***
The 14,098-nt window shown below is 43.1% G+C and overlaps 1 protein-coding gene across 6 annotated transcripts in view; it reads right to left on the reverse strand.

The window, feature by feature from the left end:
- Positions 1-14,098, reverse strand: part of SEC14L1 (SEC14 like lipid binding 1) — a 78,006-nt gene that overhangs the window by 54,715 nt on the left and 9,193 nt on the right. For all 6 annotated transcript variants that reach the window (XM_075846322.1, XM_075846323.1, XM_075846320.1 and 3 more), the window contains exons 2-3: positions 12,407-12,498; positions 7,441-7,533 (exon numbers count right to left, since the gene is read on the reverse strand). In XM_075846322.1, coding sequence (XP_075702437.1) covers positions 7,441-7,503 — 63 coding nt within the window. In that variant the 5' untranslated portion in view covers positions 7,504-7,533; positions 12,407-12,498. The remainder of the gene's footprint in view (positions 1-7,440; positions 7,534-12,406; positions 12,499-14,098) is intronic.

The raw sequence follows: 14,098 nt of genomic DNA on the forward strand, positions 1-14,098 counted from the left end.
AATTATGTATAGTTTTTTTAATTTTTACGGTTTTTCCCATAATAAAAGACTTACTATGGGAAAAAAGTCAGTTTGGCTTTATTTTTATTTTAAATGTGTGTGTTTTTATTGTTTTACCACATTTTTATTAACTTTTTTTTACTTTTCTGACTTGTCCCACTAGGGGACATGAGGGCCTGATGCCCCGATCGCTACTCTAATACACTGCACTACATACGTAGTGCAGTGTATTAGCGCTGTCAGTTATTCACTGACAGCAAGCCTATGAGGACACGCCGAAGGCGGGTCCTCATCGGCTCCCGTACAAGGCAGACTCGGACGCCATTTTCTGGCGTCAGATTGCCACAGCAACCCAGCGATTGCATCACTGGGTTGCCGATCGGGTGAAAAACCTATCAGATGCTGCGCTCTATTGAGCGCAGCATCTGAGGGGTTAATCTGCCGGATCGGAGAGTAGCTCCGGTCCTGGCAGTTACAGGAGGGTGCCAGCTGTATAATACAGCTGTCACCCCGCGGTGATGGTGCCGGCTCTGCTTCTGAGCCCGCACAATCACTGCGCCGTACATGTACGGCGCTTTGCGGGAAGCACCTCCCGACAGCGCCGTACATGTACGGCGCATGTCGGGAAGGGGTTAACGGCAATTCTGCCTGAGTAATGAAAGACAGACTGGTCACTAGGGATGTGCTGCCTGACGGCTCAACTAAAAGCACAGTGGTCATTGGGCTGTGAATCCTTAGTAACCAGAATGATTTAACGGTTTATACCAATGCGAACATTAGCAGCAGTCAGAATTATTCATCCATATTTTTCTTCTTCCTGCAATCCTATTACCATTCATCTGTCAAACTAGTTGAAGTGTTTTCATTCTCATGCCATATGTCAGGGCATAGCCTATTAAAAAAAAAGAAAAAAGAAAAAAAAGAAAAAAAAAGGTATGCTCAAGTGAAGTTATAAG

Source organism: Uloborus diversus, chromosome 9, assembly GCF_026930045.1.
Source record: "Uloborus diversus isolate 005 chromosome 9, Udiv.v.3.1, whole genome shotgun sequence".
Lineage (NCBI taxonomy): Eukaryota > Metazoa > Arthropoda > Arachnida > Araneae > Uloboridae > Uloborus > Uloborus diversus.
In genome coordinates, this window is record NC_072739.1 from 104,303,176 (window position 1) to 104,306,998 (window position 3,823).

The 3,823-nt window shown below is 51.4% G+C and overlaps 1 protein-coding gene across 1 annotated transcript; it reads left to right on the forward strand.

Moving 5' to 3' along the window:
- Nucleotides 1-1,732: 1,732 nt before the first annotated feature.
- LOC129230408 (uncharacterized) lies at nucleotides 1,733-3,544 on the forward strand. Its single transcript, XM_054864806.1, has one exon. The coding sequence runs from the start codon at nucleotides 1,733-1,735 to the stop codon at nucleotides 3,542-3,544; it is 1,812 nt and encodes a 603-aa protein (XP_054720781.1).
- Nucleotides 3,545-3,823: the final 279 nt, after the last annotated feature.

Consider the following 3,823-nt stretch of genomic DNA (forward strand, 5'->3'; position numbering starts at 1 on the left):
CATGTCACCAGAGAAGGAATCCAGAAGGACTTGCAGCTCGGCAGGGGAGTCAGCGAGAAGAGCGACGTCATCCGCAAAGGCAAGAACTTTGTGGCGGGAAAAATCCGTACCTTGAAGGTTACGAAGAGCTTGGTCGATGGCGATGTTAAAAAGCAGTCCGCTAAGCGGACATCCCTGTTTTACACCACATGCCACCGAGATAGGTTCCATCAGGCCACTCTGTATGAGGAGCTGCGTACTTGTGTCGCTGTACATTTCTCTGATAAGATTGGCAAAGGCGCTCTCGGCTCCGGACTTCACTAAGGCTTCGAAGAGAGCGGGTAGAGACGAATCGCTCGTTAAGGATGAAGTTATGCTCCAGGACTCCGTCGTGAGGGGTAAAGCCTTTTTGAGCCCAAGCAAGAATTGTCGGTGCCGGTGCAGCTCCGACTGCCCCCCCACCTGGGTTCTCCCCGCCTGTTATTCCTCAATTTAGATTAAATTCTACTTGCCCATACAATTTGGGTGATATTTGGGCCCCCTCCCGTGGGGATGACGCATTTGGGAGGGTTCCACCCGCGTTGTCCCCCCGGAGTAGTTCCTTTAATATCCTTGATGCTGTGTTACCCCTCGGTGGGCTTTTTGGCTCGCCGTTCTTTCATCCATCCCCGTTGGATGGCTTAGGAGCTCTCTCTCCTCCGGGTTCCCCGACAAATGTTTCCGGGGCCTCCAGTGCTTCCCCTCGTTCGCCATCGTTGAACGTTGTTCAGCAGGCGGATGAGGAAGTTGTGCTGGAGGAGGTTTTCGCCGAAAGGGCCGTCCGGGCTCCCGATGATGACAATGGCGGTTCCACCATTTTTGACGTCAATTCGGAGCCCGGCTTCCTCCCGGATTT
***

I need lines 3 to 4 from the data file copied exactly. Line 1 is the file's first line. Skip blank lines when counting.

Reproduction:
- Positions 1-14,098, reverse strand: part of SEC14L1 (SEC14 like lipid binding 1) — a 78,006-nt gene that overhangs the window by 54,715 nt on the left and 9,193 nt on the right. For all 6 annotated transcript variants that reach the window (XM_075846322.1, XM_075846323.1, XM_075846320.1 and 3 more), the window contains exons 2-3: positions 12,407-12,498; positions 7,441-7,533 (exon numbers count right to left, since the gene is read on the reverse strand). In XM_075846322.1, coding sequence (XP_075702437.1) covers positions 7,441-7,503 — 63 coding nt within the window. In that variant the 5' untranslated portion in view covers positions 7,504-7,533; positions 12,407-12,498. The remainder of the gene's footprint in view (positions 1-7,440; positions 7,534-12,406; positions 12,499-14,098) is intronic.

The raw sequence follows: 14,098 nt of genomic DNA on the forward strand, positions 1-14,098 counted from the left end.